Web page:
Brain Healthy IngredientsLegumes, Onions, Tomatoes, Turmeric
Garbanzo beans and other legumes are rich in folic acid—great for the developing brain. Pregnant women should make sure to get an adequate supply of folic acid to ensure good brain health for their babies.
Using whole instead of powdered dried spices will give you a much brighter, fresher flavor.
- 1 15-oz can chickpeas, drained and rinsed, or 1 ½ cups home-cooked chickpeas
- 3 Tbsps vegetable oil or clarified butter, divided
- 1 Tbsp black mustard seeds, divided
- 1 tsp fennel seeds
- 1 tsp cumin seeds
- 1 tsp coriander seeds
- 2 cloves garlic, minced
- ½ medium onion, diced finely
- 1 medium tomato, cored, diced finely (can substitute canned diced tomatoes)
- 1 1/3 cups white mushrooms, quartered or thickly sliced
- 1 small, hot red chili pepper, thinly sliced (add gradually)
- 1 Tbsp fresh grated turmeric (can substitute 2 tsps dry turmeric)
- ¼ tsp cinnamon
- 1 pinch ground cloves
- ¼ tsp cayenne pepper
- 2 Tbsps lemon juice
- 1 tsp salt
- Cilantro for garnish
- Drain and rinse chickpeas. Place them in a saucepan with water to cover, then bring to a boil and simmer until soft. (You can skip this step if your chickpeas are already soft.)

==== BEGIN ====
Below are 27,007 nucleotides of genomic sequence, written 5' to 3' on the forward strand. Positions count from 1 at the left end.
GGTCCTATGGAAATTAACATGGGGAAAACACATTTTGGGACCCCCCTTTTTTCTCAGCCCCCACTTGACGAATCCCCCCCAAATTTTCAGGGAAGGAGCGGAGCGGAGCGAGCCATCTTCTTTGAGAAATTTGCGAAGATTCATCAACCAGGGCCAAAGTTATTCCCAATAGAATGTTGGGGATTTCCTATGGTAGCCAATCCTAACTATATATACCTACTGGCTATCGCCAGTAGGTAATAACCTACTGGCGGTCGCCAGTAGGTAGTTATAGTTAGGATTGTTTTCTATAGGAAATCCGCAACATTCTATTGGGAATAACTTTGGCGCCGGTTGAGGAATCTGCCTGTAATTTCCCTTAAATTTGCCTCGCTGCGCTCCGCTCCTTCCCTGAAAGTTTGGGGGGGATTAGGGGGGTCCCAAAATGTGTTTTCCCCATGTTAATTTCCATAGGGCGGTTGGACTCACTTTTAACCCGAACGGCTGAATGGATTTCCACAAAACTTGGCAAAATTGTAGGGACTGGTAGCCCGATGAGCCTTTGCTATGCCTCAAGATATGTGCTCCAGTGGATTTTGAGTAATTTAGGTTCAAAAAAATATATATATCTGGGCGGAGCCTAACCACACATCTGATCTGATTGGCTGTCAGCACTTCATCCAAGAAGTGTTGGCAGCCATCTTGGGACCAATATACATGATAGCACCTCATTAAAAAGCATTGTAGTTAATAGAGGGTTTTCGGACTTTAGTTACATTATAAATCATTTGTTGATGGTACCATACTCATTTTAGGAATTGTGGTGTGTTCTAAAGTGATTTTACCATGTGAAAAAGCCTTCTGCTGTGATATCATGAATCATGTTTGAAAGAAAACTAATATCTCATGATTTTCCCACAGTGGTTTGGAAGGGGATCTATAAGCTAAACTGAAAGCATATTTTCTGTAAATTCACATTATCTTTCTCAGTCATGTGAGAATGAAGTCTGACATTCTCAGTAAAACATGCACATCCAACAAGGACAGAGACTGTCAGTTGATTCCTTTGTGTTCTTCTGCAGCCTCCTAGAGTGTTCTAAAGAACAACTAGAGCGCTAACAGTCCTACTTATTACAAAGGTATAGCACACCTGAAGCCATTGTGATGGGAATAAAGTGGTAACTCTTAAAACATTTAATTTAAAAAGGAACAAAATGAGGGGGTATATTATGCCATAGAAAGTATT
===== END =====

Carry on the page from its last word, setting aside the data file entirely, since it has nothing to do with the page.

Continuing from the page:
- In a large skillet, heat 2 tablespoons oil or clarified butter over a medium-high flame. Add 2 teaspoons mustard seed, fennel, cumin, and coriander seeds. Cook for about 10-20 seconds until the mustard seeds begin to pop. Immediately add the garlic, onion, and tomato.
- Cook, stirring occasionally, for about 5 minutes until the liquid is mostly gone and everything is browning.
- Drain the chickpeas and add them, with mushrooms, a small amount of the hot pepper, turmeric, cinnamon, cloves, cayenne pepper, lemon juice, 1 teaspoon of salt, and a cup of water. It will be soupy.
- Cook uncovered over a medium-low flame for about 15 minutes, until the sauce begins to thicken. Does it need more salt? More lemon juice? A bit more cayenne? Finish for the texture you want.
- In a separate skillet, heat the remaining tablespoon of oil over a high flame and fry remaining 1 teaspoon mustard seeds until they pop. (This is called tempering, and is a great way to add a final layer of flavor.) Toss the contents of that skillet over the chickpeas, garnish with cilantro, and serve.
Note: Chili peppers can be extremely hot with the seeds containing most of the heat. It is a good idea to remove the seeds, mince the pepper and gradually add it in (until you achieve the heat you prefer) and add the seeds if necessary. It is important to always wash your hands after handling a hot pepper, because the heat can remain on your hands and transfer to your eyes, face, etc.